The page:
Spraddle Leg

Spraddle leg, sometimes called splay leg, happens when a newly hatched chick cannot get good footing or traction after hatching. Paper towels or newspaper in the brooder are notorious for causing spraddle leg. Too slippery! We have found that rubber shelf liners (the ones with holes) work great for newborn chicks. They are not slippery and the holes give them something to hold onto. We use pine shavings in our brooders as they get a bit older.

This is one of our little silkie chicks that had spraddle leg. At the time, I was a novice Chicken Mama and you can see I have pine pellets in the brooder. Very hard to stand and walk on! I didn’t know any better at the time. This chick’s legs are sticking out on each side. It cannot stand up. If you see this, you have a chick with spraddle leg.

So what to do? Thankfully spraddle leg is correctable if you start right away. I’ve had many chicks with spraddle leg (usually it’s the silkies) and have successfully corrected each one.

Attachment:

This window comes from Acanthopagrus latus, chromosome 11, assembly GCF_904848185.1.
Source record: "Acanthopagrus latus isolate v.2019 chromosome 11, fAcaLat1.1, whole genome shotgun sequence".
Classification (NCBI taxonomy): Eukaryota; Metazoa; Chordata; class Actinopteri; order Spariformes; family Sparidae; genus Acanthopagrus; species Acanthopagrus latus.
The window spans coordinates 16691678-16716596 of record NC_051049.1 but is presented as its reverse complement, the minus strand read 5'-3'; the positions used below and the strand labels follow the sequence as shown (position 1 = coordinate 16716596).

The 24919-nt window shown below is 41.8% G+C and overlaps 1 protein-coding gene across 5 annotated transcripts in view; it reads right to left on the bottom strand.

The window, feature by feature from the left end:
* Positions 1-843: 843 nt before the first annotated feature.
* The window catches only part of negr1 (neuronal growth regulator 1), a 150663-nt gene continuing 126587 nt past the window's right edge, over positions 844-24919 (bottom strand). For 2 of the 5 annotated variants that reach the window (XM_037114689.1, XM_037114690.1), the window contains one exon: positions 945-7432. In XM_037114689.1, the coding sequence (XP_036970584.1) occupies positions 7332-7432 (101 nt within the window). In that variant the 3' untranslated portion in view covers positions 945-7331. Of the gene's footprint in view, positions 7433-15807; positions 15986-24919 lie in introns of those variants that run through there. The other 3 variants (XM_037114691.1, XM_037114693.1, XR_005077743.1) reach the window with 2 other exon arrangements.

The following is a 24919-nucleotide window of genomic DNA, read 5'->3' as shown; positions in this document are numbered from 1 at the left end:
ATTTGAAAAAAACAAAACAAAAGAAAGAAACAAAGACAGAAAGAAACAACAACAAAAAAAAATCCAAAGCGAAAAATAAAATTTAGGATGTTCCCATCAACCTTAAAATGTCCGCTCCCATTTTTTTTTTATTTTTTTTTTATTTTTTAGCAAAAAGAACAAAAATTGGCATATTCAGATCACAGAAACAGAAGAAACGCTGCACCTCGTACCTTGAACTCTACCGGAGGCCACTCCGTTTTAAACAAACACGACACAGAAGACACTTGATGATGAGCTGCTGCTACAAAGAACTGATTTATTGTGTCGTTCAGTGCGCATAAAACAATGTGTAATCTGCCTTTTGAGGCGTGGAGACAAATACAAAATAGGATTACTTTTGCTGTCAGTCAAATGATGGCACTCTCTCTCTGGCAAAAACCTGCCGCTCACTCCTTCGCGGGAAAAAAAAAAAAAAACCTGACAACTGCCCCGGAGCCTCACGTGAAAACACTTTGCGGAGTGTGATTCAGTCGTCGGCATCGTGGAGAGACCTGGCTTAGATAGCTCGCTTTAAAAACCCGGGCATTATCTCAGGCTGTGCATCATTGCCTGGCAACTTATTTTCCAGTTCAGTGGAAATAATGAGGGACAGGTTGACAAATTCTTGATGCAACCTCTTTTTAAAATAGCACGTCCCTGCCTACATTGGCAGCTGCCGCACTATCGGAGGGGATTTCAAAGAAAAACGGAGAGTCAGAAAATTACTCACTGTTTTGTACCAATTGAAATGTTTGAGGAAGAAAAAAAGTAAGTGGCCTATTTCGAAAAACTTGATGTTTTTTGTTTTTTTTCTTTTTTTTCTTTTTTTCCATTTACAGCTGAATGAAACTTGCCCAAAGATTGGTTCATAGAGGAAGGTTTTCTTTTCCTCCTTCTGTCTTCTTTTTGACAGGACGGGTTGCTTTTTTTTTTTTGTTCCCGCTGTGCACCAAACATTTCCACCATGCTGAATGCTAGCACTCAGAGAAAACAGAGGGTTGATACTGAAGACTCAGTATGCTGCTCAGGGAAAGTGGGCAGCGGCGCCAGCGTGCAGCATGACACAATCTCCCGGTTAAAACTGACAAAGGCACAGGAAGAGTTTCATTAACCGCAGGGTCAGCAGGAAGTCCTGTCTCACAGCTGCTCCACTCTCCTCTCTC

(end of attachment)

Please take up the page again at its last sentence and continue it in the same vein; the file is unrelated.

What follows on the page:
There are a couple of things to try.

We like the bandaid method. Use a small (3/4 inch) bandaid. The middle pad is a good width to keep the chick’s legs the proper distance apart. Cut the bandaid in half lengthwise and wrap each side around one of the legs.

The chick might have a hard time getting around at first, but that’s completely normal. It will gradually gain strength and start moving around normally. We usually leave the band aid on for several days. Getting it off can be a bit tricky (especially when they have feathered legs!), but it’s worth it.




You can also use a rubberband. Get a very thin rubberband and cut it so you have a long string. Tie one end around the ankle of the chick, leaving a piece hanging out. Tie the other end around the other ankle leaving about an inch in between the legs and also leaving a piece sticking out. Tie the two pieces from each knot together. This prevents the knots from coming undone as the chick moves around.


I find the bandaid is easier to put on and works just as well. Use whichever you like! The important thing is to get the chick up and moving again! Good luck!



  1. for a beginner like myself these tips really help out a lot thanks! you helped me saved a chick!

  2. Ok, just did the bandaid treatment on a 11/2 day old chick that was hatched in an incubator. I’m praying it works for my little guy!

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